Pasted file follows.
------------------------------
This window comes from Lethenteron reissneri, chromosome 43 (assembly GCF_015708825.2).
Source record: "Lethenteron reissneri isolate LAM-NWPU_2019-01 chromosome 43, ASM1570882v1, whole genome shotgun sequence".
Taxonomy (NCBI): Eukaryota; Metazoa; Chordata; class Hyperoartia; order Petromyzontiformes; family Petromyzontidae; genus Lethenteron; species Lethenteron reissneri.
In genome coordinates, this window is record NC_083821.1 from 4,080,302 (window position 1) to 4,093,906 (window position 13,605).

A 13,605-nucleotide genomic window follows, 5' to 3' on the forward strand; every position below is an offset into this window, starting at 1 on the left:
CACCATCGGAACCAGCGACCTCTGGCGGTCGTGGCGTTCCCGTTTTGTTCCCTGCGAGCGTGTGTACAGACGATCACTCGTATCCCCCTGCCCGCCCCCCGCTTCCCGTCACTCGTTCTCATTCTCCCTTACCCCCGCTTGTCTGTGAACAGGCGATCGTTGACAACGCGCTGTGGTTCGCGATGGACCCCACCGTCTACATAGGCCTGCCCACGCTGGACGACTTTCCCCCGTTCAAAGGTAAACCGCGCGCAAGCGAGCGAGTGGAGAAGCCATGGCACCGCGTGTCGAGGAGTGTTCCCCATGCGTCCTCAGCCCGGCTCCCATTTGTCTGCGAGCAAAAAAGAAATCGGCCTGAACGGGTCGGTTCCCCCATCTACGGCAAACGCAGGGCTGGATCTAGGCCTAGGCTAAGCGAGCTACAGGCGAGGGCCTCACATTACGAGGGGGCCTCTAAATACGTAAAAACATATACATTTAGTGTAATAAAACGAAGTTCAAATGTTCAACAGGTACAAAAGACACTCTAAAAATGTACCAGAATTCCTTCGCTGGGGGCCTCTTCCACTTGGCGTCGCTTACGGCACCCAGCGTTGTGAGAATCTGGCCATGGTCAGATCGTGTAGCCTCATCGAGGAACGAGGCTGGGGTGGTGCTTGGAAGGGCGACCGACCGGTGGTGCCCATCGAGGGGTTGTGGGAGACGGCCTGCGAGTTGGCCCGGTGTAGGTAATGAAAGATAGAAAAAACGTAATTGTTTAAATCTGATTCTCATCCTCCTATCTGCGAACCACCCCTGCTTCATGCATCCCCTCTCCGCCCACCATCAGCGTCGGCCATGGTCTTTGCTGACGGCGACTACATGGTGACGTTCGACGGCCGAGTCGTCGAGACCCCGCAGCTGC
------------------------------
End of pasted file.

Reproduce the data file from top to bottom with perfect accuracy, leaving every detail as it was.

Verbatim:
This window comes from Lethenteron reissneri, chromosome 43 (assembly GCF_015708825.2).
Source record: "Lethenteron reissneri isolate LAM-NWPU_2019-01 chromosome 43, ASM1570882v1, whole genome shotgun sequence".
Taxonomy (NCBI): Eukaryota; Metazoa; Chordata; class Hyperoartia; order Petromyzontiformes; family Petromyzontidae; genus Lethenteron; species Lethenteron reissneri.
In genome coordinates, this window is record NC_083821.1 from 4,080,302 (window position 1) to 4,093,906 (window position 13,605).

A 13,605-nucleotide genomic window follows, 5' to 3' on the forward strand; every position below is an offset into this window, starting at 1 on the left:
CACCATCGGAACCAGCGACCTCTGGCGGTCGTGGCGTTCCCGTTTTGTTCCCTGCGAGCGTGTGTACAGACGATCACTCGTATCCCCCTGCCCGCCCCCCGCTTCCCGTCACTCGTTCTCATTCTCCCTTACCCCCGCTTGTCTGTGAACAGGCGATCGTTGACAACGCGCTGTGGTTCGCGATGGACCCCACCGTCTACATAGGCCTGCCCACGCTGGACGACTTTCCCCCGTTCAAAGGTAAACCGCGCGCAAGCGAGCGAGTGGAGAAGCCATGGCACCGCGTGTCGAGGAGTGTTCCCCATGCGTCCTCAGCCCGGCTCCCATTTGTCTGCGAGCAAAAAAGAAATCGGCCTGAACGGGTCGGTTCCCCCATCTACGGCAAACGCAGGGCTGGATCTAGGCCTAGGCTAAGCGAGCTACAGGCGAGGGCCTCACATTACGAGGGGGCCTCTAAATACGTAAAAACATATACATTTAGTGTAATAAAACGAAGTTCAAATGTTCAACAGGTACAAAAGACACTCTAAAAATGTACCAGAATTCCTTCGCTGGGGGCCTCTTCCACTTGGCGTCGCTTACGGCACCCAGCGTTGTGAGAATCTGGCCATGGTCAGATCGTGTAGCCTCATCGAGGAACGAGGCTGGGGTGGTGCTTGGAAGGGCGACCGACCGGTGGTGCCCATCGAGGGGTTGTGGGAGACGGCCTGCGAGTTGGCCCGGTGTAGGTAATGAAAGATAGAAAAAACGTAATTGTTTAAATCTGATTCTCATCCTCCTATCTGCGAACCACCCCTGCTTCATGCATCCCCTCTCCGCCCACCATCAGCGTCGGCCATGGTCTTTGCTGACGGCGACTACATGGTGACGTTCGACGGCCGAGTCGTCGAGACCCCGCAGCTGC